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Strategic and Practical FAQ – CA Setup

1A: Setting Up a Certificate Authority: What are the Pieces?

Draft 1.2 November 26, 2001

1. What is a Certificate Authority (CA)?

A Certificate Authority (CA) is a combination of software and hardware that can issue digital certificates and that is run by a human entity – an organization or group. Digital certificates are credentials that "bind" public keys to the holder of a digital certificate.

Certificate authorities, the software and hardware, must be managed securely to ensure that trust. It is particularly important for CAs to protect the private key of the CA. The CA uses its private key to digitally sign the certificates. Applications that use digital certificates trust that digital certificates are from the CA that issued the digital certificates.

A CA is responsible for the full cycle of certificate management from the certificate request, certificate issuance, and certificate acceptance to certificate revocation, expiration and renewal.

Certificate requests are processed by a Registration Authority (RA), which is the identity validation function of a CA. The RA ensures that requests for digital certificates are approved only for valid members of the CA community. There may be many trusted RAs for one CA carrying out the role of authenticating users in some fashion.

Well known Certificate Authorities include VeriSign and Entrust.

2. Why would I want to run a campus CA?

You may want to run your own campus CA to support a wide range of applications more securely than the security provided by user name and password. Security is best managed if it is assumed that the network cannot be secure.

If you establish a CA on your campus, you can use it to manage student, faculty, and staff access to virtually any campus resource – from logging on to computer networks, to verifying when email was sent and from whom, to even controlling access to buildings or rooms with a digital certificate embedded in a token (like an access card). Holders of digital certificates can also use these certificates to sign email, providing more secure campus communications.

3. What kind of resources will I need to setup and run a campus CA?

Here are the resources you will want to have on hand to set up a campus CA.

For hardware you should have the following:

  • One dedicated server that will be your "CA Box." This is where you will load your CA software. This is where your CA software will reside.
  • An optional Hardware Security Module (HSM) to hold the private key of your CA. This is optional, but a highly recommended component of a CA. It is not an absolute requirement for PKI-Lite. A separate Q&A later in this section describes an HSM and why it is so highly recommended.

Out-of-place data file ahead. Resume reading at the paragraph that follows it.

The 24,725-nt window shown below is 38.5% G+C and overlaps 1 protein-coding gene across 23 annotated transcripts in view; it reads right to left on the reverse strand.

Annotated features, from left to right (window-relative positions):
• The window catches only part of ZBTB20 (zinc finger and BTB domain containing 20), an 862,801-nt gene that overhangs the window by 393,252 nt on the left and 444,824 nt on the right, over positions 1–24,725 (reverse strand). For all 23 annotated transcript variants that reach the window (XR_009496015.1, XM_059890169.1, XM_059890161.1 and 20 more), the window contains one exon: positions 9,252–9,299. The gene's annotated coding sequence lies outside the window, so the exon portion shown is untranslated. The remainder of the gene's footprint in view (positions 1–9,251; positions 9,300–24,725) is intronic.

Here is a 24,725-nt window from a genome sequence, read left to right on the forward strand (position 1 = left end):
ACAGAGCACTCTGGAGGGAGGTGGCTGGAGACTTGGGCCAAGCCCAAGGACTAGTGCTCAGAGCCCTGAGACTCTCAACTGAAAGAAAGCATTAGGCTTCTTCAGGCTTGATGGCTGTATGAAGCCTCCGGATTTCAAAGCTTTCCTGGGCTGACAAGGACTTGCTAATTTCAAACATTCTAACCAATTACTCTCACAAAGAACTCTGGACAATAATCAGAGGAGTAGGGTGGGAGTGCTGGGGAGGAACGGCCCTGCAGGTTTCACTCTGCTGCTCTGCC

• A second computer or adequate computer resources for the Registration Authority software.

For software you should have the following:

  • CA software and RA software. The RA software generally comes as part of the CA software bundle if it is applicable.

Another key component of an operational CA is the database or directory of people/objects to whom certificates will be issued. You should have the following:

  • A network connection between the server that hold a campus directory/database/etc. and the server on which the RA software resides.

Last but not least, you should have

  • A secured physical area in which to store the CA server with controlled and monitored access. Some campuses use a section of their existing machine rooms.

None of this software/hardware runs or operates itself. CA robots are still in the future. In addition to these physical resources, people are needed. You should have the following:

  • At least a portion of two staff members time will be needed for setup to select, install and configure the hardware and software over a period of 2 - 4 months.

4. Can I load the RA software on to the same computer where my database/directory resides?

The question of where a campus manages its database /repository/directory is a good one. It is possible to load the RA software on to the same machine as the repository or directory. This may or may not be recommended depending on the particular campus scenario. The pilot work will provide examples in this area.

5. What about network access to the CA? Is this a good practice?

If your directory server has two (2) network cards built in, then you can set up a firewall setup between your directory server and your CA. This may require the purchase of a router or similar device.

6. Why do I need this high level of security?

This set-up helps to prevent network attacks on the CA server itself. Also, the processes of issuing and requesting certificates are separated so that the physical machines may be secured separately, keeping the CA safe from intruders and yet accessible when needed. It is also a good idea to use a hardware security module (HSM) to keep the campus private key physically secure.

7. How are you planning to set up the CREN Net CA?

We are planning to set up a separate machine for the Registration Authority (RA) part of the CREN Net CA. This machine will be set up as a router with two network cards, one connected to the CA issuing machine and the second connected to the network.

With this configuration, the CA machine remains safely behind the router on its own subnet while users (clients) can have uninterrupted access to the RA and the directory over the network. In this configuration, users access the Registration Authority though the network card attached to the LAN and the Registration Authority processes requests for certificates from the CA, attached to the other network card. The diagram below shows the set up:

8. What if our campus doesn’t have a directory set up as yet?